Several abbreviated thoughts on the Kings 5-2 loss to the Calgary Flames Sunday night:

-In another Most Important Game Of The Season, the Kings struggled coming out of the gate and ceded a disproportionate number of high-pace, high-skill, tic-tac-toe efforts to Calgary’s best players in the first period before the Flames calmed the game down once they resurrected their comfortable lead in the second. The Johnny Gaudreau and Sean Monahan connection opened the scoring with a pristine sequence following a Drew Doughty pass that didn’t connect at the opposite end of the ice, and the slippery Gaudreau entered the Los Angeles zone on a two-on-two and dropped to Monahan, who used his air brakes to create separation from Jake Muzzin before sniping short side past Jonathan Quick. The Flames were entering the Kings’ zone with impunity for much of the first period before L.A. responded with some looks at Brian Elliott, but let’s face it – the home team won all three periods on Sunday and did so by controlling the opening shifts of the first two periods. The game was iced when Mark Giordano and Gaudreau – off assists from top players in Dougie Hamilton, Mikael Backlund, Monahan and TJ Brodie – scored in the opening 97 seconds of the second period after the visitors had closed within one.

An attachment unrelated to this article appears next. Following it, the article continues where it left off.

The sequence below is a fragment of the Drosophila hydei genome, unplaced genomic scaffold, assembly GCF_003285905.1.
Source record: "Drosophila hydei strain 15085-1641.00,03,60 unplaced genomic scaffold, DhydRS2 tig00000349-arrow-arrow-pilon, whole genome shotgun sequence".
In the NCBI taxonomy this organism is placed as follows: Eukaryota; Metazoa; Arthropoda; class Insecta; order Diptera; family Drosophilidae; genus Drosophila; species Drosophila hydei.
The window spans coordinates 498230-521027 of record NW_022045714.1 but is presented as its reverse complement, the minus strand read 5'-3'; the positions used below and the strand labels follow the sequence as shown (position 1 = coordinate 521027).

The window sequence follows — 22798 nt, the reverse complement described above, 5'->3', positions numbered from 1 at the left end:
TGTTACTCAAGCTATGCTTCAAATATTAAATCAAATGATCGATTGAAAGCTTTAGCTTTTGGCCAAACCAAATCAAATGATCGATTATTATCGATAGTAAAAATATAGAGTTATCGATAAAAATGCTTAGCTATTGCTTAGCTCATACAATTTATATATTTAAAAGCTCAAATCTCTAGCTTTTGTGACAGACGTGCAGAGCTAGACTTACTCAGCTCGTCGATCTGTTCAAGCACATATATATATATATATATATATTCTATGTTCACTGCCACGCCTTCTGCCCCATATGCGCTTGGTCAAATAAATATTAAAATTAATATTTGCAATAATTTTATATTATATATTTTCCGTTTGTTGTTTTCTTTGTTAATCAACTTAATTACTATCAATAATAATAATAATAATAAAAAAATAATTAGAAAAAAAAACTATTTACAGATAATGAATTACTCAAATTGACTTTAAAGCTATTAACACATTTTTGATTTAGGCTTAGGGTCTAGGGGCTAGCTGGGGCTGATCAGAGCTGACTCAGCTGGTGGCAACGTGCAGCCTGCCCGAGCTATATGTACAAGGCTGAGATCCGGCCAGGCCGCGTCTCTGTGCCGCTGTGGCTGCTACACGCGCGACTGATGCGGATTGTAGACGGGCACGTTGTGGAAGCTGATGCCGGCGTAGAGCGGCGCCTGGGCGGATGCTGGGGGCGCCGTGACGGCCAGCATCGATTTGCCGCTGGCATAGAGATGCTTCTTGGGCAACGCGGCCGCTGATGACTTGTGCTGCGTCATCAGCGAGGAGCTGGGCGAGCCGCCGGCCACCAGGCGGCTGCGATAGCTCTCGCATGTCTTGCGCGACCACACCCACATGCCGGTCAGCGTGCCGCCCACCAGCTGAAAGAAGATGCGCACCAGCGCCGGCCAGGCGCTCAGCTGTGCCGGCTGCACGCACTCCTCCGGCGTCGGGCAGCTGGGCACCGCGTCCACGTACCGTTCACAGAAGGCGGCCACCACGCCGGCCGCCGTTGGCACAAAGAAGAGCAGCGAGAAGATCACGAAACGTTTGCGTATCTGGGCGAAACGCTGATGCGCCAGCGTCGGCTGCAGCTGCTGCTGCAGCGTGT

Gerry Thomas/NHLI

-Meanwhile, several of Los Angeles’ top performers had off nights. Adrian Kempe (14 shifts), Tyler Toffoli (15 shifts) and Marian Gaborik (15 shifts) logged the fewest minutes on the team (With 15 games to his name, Kempe receives a pass), and while you’d want those players on the ice in late-game situations, they hadn’t exactly earned that right to that point. That, of course, raises the question – is it wise to be allotting ice time to higher skilled players who were having off nights, or do you want the more rugged role players on the ice in late-game situations when they may have earned the opportunity but would be less inclined to score? In any event, each of the top three lines featured one forward who failed to register a shot attempt, and Toffoli, who logged 11:59 – his second-lowest ice time of the season – was one of them.

Gerry Thomas/NHLI